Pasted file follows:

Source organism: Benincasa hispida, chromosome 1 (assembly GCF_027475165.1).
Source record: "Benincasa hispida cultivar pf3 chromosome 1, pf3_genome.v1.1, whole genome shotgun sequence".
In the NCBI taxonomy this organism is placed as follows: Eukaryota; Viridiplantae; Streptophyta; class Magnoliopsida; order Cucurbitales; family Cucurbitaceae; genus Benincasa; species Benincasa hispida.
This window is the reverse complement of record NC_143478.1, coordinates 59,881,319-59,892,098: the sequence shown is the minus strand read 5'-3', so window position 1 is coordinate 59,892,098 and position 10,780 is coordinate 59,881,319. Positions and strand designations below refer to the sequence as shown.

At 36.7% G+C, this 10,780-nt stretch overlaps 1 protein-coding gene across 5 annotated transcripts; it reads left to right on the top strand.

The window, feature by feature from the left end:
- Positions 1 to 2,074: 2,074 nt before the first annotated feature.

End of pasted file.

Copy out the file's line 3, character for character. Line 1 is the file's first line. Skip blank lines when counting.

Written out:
In the NCBI taxonomy this organism is placed as follows: Eukaryota; Viridiplantae; Streptophyta; class Magnoliopsida; order Cucurbitales; family Cucurbitaceae; genus Benincasa; species Benincasa hispida.